The horse, as would expect of a sacred animal, plays a major part in Celtic mythology and belief and, as the Celts were famous as superb horsemen, horses were central to their welfare and prestige. Epona herself occurs in Irish and Welsh myth under other names: Rhiannon in Wales: Macha and Edain Echraidhe in Ireland. A number of Welsh triads are reserved for horses whose legendary courage is well represented in tales of such heroes as Cu Chulainn where his fatally wounded chariot horse Laith Macha fiercely defends his dying master. Horses of a more supernatural kind also appear, such as the Kelpie or water-horse, and horses capable of treading water and air. White-capped sea-waves – still called “white horses” – were formerly called “The Horses of Manannan” (Manannan MacLir, the Celtic sea-god).

Cornish legends and tradition carry echoes of a past but now fragmented mythology, but man’s noblest companion still features strongly. Of many Obby Osses which once existed in Cornwall, we still have the Padstow Oss, with its overtones of fertility and hints of a water-horse, in a strongly pagan ceremony still observed at the Celtic festival of Beltaine (“fire of Belenos” – the sun-god). Cornish Christmases, held close to the winter solstice and the festival of Epona, once saw the appearance of the Pedn Glaze (“grey head”), a figure closely resembling the Welsh Mari Llwyd. a benevolent yet sinister-looking affair featuring a horse’s skull with working jaw, also a Christmas figure. When the Spaniards burned Paul church in 1595, Captain de Amezola reported that the church contained an effigy of a horse “carved in wood, greatly embellished and serving as an idol worshipped by the people-. Was this an Obby Oss or a Pedn Glaze?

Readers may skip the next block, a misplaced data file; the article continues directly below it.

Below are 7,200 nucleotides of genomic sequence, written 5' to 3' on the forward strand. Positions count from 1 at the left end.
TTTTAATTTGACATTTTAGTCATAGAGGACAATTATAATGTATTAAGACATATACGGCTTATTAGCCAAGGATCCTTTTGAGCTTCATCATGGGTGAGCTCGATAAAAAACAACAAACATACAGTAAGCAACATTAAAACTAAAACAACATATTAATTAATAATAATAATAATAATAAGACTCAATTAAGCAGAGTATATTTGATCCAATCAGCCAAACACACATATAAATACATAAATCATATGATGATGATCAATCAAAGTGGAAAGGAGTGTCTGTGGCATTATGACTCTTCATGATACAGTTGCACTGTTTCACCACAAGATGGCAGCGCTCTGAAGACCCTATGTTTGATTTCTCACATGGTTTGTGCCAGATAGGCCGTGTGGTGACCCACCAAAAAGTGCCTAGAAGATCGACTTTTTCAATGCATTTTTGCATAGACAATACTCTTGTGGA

If, as in Ireland, Cornwall’s Small People represented a diminished form of the ancient gods, it might go some way towards explaining their love of horses as sacred and defied creatures. South East Cornwall retains many tales of night-ridden horses, their manes plaited into a dozen to more tiny stirrups. In the wilds of West Penwith, the elemental Piskey himself rides a yearling colt, his toes twisted into its mane. Other legends claim that the Small People can transform themselves into horses.

Further echoes of the water-horse can be found in the legends of lords escaping from the inundation of Lyonesse. Both the Trevelyan and Vyvyan families claim an ancestor fleeing the flood on a white horse which becomes the family symbol just as, in Brittany, a fleet horse carried King Gradlon from the similar of Caer Ys.